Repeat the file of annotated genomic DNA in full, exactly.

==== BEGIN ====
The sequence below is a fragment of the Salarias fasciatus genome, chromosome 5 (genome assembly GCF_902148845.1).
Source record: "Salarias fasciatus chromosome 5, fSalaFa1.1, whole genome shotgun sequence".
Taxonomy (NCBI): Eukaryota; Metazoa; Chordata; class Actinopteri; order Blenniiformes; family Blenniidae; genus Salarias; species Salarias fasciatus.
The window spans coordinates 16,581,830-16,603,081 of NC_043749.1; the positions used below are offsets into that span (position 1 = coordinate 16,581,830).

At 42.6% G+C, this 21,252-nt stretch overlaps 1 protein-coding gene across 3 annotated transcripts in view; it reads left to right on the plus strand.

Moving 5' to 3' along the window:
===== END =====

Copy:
The sequence below is a fragment of the Salarias fasciatus genome, chromosome 5 (genome assembly GCF_902148845.1).
Source record: "Salarias fasciatus chromosome 5, fSalaFa1.1, whole genome shotgun sequence".
Taxonomy (NCBI): Eukaryota; Metazoa; Chordata; class Actinopteri; order Blenniiformes; family Blenniidae; genus Salarias; species Salarias fasciatus.
The window spans coordinates 16,581,830-16,603,081 of NC_043749.1; the positions used below are offsets into that span (position 1 = coordinate 16,581,830).

At 42.6% G+C, this 21,252-nt stretch overlaps 1 protein-coding gene across 3 annotated transcripts in view; it reads left to right on the plus strand.

Moving 5' to 3' along the window: